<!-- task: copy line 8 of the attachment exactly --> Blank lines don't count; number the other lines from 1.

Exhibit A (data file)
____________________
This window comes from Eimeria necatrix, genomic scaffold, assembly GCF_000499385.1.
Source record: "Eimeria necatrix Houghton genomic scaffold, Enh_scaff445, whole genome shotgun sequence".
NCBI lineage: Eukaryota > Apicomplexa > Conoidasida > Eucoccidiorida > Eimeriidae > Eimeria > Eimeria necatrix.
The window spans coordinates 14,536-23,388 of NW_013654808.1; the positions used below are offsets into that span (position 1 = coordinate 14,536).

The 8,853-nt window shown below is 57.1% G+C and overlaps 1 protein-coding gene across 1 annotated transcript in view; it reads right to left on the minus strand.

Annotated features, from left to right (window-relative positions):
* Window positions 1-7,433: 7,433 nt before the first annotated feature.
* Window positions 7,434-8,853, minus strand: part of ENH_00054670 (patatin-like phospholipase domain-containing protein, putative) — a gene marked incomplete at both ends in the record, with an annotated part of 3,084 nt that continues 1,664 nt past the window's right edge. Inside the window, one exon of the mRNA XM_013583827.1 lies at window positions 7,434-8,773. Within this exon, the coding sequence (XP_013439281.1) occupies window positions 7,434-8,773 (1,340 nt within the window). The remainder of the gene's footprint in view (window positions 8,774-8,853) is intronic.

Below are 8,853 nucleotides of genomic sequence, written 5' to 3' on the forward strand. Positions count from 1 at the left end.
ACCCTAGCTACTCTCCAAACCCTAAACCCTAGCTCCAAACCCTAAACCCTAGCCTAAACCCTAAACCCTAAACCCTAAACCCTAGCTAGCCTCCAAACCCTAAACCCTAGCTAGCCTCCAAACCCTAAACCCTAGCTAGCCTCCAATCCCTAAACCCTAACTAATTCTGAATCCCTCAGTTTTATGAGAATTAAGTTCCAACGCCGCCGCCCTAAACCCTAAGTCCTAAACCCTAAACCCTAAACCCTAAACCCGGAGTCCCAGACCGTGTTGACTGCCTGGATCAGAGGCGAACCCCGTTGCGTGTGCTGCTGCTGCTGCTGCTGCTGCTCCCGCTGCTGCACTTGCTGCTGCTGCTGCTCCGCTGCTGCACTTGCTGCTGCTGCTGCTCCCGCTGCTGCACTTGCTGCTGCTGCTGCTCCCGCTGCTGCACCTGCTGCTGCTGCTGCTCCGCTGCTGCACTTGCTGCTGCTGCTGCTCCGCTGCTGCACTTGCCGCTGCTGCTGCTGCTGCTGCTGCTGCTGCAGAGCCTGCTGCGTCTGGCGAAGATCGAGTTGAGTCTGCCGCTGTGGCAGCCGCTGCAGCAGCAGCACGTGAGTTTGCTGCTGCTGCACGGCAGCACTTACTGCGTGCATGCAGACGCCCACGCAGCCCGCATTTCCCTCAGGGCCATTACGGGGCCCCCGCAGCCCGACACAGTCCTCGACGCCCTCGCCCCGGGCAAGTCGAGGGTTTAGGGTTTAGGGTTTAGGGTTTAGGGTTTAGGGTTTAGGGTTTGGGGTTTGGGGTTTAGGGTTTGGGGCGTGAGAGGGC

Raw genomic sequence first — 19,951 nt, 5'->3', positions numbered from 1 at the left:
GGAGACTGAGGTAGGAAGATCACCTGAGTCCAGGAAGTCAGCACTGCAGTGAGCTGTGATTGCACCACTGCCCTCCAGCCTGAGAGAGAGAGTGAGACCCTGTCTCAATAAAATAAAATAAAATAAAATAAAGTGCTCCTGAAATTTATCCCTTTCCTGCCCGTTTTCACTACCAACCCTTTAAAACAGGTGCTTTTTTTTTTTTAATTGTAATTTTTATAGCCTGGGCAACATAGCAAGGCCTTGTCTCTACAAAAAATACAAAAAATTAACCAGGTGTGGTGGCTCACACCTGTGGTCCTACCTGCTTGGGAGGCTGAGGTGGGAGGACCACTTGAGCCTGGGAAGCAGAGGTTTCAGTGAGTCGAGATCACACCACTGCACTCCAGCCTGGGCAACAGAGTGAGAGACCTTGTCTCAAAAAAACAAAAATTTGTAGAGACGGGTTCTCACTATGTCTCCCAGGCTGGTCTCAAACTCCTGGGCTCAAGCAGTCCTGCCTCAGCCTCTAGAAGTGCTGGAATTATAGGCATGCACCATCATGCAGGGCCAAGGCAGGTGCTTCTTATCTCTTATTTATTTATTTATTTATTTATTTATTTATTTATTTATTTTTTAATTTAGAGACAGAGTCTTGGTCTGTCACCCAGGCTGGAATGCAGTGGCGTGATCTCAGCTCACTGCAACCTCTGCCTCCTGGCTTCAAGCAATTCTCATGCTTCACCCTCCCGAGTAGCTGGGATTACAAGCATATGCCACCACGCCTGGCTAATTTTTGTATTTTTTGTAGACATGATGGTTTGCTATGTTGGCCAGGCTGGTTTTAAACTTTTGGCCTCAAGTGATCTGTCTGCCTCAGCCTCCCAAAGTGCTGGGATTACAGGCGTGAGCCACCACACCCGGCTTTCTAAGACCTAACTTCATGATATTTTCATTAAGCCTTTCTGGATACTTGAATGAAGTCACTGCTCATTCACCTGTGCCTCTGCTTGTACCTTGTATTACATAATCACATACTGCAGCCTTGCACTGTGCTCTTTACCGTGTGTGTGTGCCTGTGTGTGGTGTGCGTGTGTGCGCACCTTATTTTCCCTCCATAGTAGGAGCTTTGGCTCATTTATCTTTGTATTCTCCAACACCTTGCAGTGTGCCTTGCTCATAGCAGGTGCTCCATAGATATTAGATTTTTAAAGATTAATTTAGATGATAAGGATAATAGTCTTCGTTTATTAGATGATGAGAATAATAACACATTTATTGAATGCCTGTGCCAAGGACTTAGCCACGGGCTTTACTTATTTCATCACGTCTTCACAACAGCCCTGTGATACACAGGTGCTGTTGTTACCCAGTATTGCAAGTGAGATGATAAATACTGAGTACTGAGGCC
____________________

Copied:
* Window positions 7,434-8,853, minus strand: part of ENH_00054670 (patatin-like phospholipase domain-containing protein, putative) — a gene marked incomplete at both ends in the record, with an annotated part of 3,084 nt that continues 1,664 nt past the window's right edge. Inside the window, one exon of the mRNA XM_013583827.1 lies at window positions 7,434-8,773. Within this exon, the coding sequence (XP_013439281.1) occupies window positions 7,434-8,773 (1,340 nt within the window). The remainder of the gene's footprint in view (window positions 8,774-8,853) is intronic.